The 7 Day Startup: You Don’t Learn Until You Launch by Dan Norris
Guiding a startup takes a lot of time. Startups have become the modern version of the American dream. Thousands of people around the world invest their hard-earned time, money, and energy into their hope for the “next big thing”. Most of us know (and expect) that reaching that dream of the “next big thing” it will take years of networking, sales, and marketing before we even reach a tiny portion of success.
Dan Norris says that you can skip all of that and become profitable business in 7 days.
Change What You Believe About Startups & Business
Dan Norris used to be a believer in the “it takes a long time and lot of money to build a startup” argument until he tried something different. In his book, The 7 Day Startup: You Don’t Learn Until You Launch, Norris briefly describes how a series of business failures following the traditional advice concerning launching a business made him question the logic of it all.
Frustrated, he trashed just about all of the knowledge he had previously learned about launching a business. Some of that knowledge included assumptions like:
- Creating a great product means sales (if you build it, they will come).
- Surveys reveal what customers really feel about your product or service.
- Going viral is the key to online success.
- Having email subscribers means willing and loyal customers.
Frustrated, he tried something different. To really focus on making money and eliminating waste, he set a deadline of 1 week to launch a new business idea. That business was WP Curve, a WordPress technical support subscription service that allows unlimited WordPress support. WPCurve became a roaring a success.
The principles and lessons he learned from that experience are shared in the 131 pages of The 7 Day Startup.
Digging Deeper: What’s Behind The 7 Day Startup?
Day 1: The foundation of The 7 Day Startup begins with two distinct concepts, a Bootstrapped Business Idea and an MVP (Minimum Viable Product). Norris spends more time on the Bootstrapped Business Idea than any other concept in the book. The Bootstrapped Business Idea is a bare-bones outline of a product or service that is immediately profitable and can scale quickly. The reasoning behind the Bootstrapped Business Idea is the move to implementation.
Instead of drowning in marketing plans, readers are encouraged to find something that works and move quickly to implementation. To help readers identify if their idea can be considered a Bootstrapped Business Idea, Norris identifies 9 characteristics. Four of those characteristics include:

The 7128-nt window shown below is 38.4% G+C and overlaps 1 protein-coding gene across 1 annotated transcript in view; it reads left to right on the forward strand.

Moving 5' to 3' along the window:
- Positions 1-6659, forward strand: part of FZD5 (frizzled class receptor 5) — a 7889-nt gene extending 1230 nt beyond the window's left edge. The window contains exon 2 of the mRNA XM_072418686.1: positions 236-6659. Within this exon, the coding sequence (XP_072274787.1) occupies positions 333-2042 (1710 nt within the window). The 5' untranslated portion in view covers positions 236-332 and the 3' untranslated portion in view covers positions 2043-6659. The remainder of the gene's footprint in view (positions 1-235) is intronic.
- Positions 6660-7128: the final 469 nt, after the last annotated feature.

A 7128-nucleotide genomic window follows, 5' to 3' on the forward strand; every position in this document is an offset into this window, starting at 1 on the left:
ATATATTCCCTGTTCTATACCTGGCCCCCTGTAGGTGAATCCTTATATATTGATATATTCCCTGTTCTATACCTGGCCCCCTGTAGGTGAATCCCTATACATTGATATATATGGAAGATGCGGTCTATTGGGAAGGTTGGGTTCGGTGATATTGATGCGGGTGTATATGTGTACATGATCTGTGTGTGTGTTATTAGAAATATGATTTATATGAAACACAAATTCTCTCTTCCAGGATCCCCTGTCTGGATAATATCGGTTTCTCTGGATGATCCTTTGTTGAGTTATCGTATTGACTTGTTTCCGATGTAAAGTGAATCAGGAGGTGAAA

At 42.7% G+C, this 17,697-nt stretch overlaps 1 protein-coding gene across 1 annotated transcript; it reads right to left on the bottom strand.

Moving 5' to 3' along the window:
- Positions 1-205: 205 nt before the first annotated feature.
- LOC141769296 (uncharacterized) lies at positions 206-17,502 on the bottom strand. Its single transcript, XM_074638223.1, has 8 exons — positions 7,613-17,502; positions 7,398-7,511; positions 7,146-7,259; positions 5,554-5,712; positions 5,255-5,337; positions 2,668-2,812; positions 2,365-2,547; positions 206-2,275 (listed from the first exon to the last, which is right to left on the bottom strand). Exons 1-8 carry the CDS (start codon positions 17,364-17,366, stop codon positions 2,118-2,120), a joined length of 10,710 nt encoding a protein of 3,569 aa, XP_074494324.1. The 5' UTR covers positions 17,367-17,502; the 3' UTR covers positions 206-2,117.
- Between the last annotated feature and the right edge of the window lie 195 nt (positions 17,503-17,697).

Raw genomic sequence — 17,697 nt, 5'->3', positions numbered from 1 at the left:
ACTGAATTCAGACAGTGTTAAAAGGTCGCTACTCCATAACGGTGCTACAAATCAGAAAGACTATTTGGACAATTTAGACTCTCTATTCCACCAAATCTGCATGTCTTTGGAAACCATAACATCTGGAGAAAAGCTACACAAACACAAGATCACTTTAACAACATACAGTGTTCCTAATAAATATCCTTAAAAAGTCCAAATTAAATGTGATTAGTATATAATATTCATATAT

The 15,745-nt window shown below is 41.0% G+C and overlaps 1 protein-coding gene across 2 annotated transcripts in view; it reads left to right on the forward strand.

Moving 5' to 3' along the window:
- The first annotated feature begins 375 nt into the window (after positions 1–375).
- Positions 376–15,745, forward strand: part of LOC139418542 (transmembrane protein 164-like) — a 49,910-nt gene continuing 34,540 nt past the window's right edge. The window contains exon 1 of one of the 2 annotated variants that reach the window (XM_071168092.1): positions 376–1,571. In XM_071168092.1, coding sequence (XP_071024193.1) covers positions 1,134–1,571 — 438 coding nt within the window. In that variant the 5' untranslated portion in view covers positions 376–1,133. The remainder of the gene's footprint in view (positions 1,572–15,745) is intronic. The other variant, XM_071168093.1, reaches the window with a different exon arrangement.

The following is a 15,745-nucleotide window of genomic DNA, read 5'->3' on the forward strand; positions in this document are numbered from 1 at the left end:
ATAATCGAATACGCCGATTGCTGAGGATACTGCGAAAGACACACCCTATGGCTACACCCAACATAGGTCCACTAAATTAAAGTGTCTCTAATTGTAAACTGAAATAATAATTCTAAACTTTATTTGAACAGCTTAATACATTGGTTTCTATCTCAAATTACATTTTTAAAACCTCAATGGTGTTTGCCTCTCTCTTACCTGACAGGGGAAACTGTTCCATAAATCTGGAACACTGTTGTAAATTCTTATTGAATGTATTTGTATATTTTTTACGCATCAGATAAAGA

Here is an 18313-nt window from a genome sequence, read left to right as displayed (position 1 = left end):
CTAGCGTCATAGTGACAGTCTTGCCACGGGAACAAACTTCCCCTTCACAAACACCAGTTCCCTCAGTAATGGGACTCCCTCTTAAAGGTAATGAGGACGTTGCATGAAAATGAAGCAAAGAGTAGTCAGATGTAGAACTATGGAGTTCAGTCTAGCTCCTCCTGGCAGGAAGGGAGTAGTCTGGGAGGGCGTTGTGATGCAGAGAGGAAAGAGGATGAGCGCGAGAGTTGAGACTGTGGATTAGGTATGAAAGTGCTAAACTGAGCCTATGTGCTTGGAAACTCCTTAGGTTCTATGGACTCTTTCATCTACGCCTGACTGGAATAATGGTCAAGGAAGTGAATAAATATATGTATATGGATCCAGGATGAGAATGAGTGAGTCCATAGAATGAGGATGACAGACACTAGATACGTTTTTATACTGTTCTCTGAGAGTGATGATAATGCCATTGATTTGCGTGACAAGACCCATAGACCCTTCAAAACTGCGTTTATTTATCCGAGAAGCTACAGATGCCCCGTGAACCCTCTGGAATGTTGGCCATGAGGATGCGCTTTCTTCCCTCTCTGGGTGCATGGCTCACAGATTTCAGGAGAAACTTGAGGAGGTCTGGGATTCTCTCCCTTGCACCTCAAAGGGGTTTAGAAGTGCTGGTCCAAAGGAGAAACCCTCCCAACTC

- Product/founder fit
- Operates profitably without the constant involvement of the founder
- Large market potential
Day 2: Once you have your Bootstrapped Business Idea, the next step is to create your MVP, Minimum Viable Product, a concept derived from product development. As defined by Norris, your MVP is a product or service you create that can offer a benefit to your user while requiring the smallest work from you to create. In other words, narrow down your product to its core service and offer that instead of trying to load a product with thousands of features people won’t use anyway.
Days 3-7: Once you have your Boostrapped Business Idea and MVP, the rest of the book covers marketing and promotion of your product. On Day 3, you choose a name for your business idea. On Day 4, you create a website. On Days 5 and 6, you determine your marketing options and targets. Finally, on Day 7 – you launch.
Who is The 7 Day Startup For and Can It Help?
The 7 Day Startup actually describes the intended audience for this book exactly: entrepreneurs (emphasis on startups), “wantepreneurs,” freelancers and bootstrappers. The book is well-suited for that purpose because it provides quick, actionable insights and recommendations that would be most beneficial for these groups. If you own a small business, the concepts of product development and marketing can be put into action immediately. If you own a larger business, you might be able to pull off some of the recommendations, but it will definitely take more time.
The 7 Day Startup follows along a trend of other “get your business done in a week” books. This book’s tack is to tie in lean business principles with a launch to get results, which is a unique concept, even if some of the methods used to get there are the same you would find in any marketing book. For some business owners, this might be the perfect thing to help them eliminate waste and promote efficiency. For others (especially a bigger business), this book might focus on moving too fast too soon. It presumes that you can come up with a unique business idea in a relatively short time and move to production very quickly, which is hard to do in the competitive market that we live in today.
Dan Norris is a content marketer, author and co-founder of WPCurve along with several other business. The companion website to The 7 Day Startup (with resources & templates) can be found at at WPCurve. You can find Norris on Twitter at @thedannorris. This review was based on a purchased copy of the electronic version of the book.
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